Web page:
Seattle Times arts and entertainment editor Doug Kim was not available for comment, but according to the paper's Sunday arts and entertainment editor, Lynn Jacobson, Kangas—who wrote 20 reviews for the paper in 2006—is no longer freelancing for the Times as of the first of the year. In December, she said, the paper asked him to choose between curating art exhibitions and acting as a reviewer because of the potential for a conflict of interest, and he chose curating. "Books, that's the thing for me now," Kangas confirmed, reflecting a career shaped not by the monogamy and security of staff jobs, but by the constant shifting of priorities and loyalties necessitated by contract work.
Early in his career, the Seattle artist Charlie Krafft—whose output has included porcelain machine guns, commemorative plates made from human cremains, and cakes decorated grimly with Nazi symbols—says he got a phone call from Kangas.
Kangas had written a positive review of Krafft's work.
"He just opened the conversation by saying, 'When would it be convenient for you to have me over to select something?'" Krafft said in a phone interview. "I didn't want to give him anything, really, but I did it. It was an extortion. He's a character, and I appreciate him, but I think it's predatory."
Eight other artists also on the record say that—from the 1980s to 2005—Kangas, either by direct request or "cleverly worded implication," as artist Jeffry Mitchell put it, solicited them for gifts of art. Most of the artists say the requests came after a review, and none of the artists say they believe Kangas's opinions were influenced by their gifts or their refusals.
After Kangas's 1995 review of Alice Wheeler's photography show at Vox Populi was published in Art in America, he called her, she said. "It was like, 'Okay, the review's out, when can I come over to pick out some art? We also need to go to lunch and we're going to Palomino and you're buying,'" she said. "I thought it was what I had to do." She gave him two pictures and spent $75 on lunch, she said. "My rent was $285 at the time, so it was a lot of money. I like Matthew; I just think that some of what he does is manipulative and BS."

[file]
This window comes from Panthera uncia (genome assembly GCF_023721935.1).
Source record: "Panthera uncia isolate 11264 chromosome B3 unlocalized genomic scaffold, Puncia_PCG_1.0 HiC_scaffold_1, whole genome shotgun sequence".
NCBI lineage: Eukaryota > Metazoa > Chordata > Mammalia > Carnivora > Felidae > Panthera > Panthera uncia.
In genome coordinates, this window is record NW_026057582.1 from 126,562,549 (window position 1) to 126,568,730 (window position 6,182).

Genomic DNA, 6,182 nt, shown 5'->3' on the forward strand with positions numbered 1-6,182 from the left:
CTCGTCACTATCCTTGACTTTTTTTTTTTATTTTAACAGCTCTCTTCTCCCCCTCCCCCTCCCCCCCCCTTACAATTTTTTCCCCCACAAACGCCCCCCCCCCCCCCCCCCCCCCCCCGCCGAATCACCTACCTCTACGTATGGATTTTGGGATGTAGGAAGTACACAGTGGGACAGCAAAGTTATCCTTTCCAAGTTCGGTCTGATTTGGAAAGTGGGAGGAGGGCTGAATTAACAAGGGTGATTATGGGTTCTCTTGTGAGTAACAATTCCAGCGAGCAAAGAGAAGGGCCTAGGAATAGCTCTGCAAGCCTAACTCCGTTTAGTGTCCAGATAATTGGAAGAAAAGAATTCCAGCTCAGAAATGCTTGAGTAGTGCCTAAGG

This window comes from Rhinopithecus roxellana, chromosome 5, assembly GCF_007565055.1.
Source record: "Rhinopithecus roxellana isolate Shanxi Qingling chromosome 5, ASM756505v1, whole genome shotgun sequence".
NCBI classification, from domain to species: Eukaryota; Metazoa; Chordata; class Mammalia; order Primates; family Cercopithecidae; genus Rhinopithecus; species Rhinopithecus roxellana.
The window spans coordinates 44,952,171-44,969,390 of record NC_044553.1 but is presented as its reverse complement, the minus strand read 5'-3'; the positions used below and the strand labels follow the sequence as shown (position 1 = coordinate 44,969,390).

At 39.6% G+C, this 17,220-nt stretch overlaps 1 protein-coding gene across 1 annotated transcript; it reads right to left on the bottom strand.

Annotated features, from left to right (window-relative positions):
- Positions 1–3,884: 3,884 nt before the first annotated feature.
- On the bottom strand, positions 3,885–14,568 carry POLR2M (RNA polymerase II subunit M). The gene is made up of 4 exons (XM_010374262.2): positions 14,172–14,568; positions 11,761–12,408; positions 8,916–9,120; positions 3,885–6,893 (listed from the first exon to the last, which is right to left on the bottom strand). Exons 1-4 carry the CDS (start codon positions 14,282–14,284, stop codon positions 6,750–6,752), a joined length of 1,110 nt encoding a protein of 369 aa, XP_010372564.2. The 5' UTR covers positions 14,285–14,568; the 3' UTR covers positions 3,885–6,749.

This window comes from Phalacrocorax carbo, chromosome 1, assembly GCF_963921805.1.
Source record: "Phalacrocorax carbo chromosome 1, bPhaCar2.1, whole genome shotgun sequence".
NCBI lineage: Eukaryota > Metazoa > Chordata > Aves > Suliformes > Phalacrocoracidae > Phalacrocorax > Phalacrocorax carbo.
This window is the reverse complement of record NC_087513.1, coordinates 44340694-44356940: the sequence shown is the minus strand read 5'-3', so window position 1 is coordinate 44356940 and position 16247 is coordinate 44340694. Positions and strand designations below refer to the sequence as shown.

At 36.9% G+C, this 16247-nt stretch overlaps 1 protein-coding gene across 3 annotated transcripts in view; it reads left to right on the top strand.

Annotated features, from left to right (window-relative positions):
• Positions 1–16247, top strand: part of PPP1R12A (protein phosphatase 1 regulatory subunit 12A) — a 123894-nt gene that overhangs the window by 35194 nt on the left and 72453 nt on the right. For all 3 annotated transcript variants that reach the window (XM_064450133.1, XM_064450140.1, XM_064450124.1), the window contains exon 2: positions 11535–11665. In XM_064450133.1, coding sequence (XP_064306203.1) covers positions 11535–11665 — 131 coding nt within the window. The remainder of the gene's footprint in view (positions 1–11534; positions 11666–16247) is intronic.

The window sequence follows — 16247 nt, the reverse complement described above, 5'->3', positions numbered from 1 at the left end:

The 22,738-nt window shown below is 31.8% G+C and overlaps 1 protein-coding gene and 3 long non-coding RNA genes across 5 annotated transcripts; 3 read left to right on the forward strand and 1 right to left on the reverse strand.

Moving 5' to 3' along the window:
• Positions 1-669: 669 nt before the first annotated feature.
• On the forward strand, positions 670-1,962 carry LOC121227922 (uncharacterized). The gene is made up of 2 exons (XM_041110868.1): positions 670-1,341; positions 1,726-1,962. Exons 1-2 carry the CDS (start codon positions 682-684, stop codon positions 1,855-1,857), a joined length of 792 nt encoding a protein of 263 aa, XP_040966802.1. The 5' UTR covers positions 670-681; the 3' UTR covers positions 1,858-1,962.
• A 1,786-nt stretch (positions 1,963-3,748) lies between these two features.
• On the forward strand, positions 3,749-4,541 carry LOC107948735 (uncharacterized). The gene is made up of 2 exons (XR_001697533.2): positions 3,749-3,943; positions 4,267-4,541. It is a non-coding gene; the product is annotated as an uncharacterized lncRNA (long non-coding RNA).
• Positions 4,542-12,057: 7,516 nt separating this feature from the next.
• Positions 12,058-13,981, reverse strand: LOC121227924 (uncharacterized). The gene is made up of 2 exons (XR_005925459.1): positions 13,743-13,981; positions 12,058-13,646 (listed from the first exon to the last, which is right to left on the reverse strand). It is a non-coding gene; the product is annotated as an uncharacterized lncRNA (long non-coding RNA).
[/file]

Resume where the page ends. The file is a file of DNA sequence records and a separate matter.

In 2004, Kangas wrote a positive review of the photography of Tim Roda for the Seattle Times. At the time, Roda was fresh out of graduate school at the University of Washington. A year later, Kangas asked Roda for a work of art. "He asked, and I knew he wanted it, and I just thought, 'I'll give it to you when we're back on my terms, when I feel it's appropriate,'" Roda said. He says he waited for Kangas's birthday and sent it to him then. In December 2006, Kangas wrote another positive review of Roda's work for Art in America. Roda, who has since moved to New York, says other critics have asked him for art, too (he wouldn't name them, or their publications). Roda says he considers Kangas a friend, and that Kangas's request was not the most unpleasant.
Ken Kelly, another painter, says Kangas requested a painting of his during a studio visit Kangas made before writing a review in Art in America. "He said all the artists in New York give art to the critics," Kelly said in a phone interview. "I mumbled and I was noncommittal and never gave him anything."
The review that came out in Art in America was positive. Kangas hasn't written about Kelly since, but Kelly said he believes it has little or nothing to do with not giving Kangas the work. He said he was offended at the request: "Artists, especially young artists, have enough things to deal with without small-town dictators throwing more hurdles into the path."
Greg Kucera, the only Seattle dealer currently appointed a member of the Art Dealers Association of America, posted a long comment on Slog about his experiences with Kangas. "From time to time, in 24 years of gallery work, I've been asked for advice by several artists who say they have been pressured for artworks or meals by Matthew Kangas," Kucera wrote. "Some do decline and walk away unscathed. Others give in to some degree. There is often a bit of justification on the parts of artists who do agree to give a work of art or take him out for a meal. Some say they decided to give him a 'birthday' present... and reassure me that 'in no way was it payback' because to admit that is to agree to the barter of the perceived debt. And that might be the real issue here. Manipulation rather than bribery, if one can draw a semantic subtlety."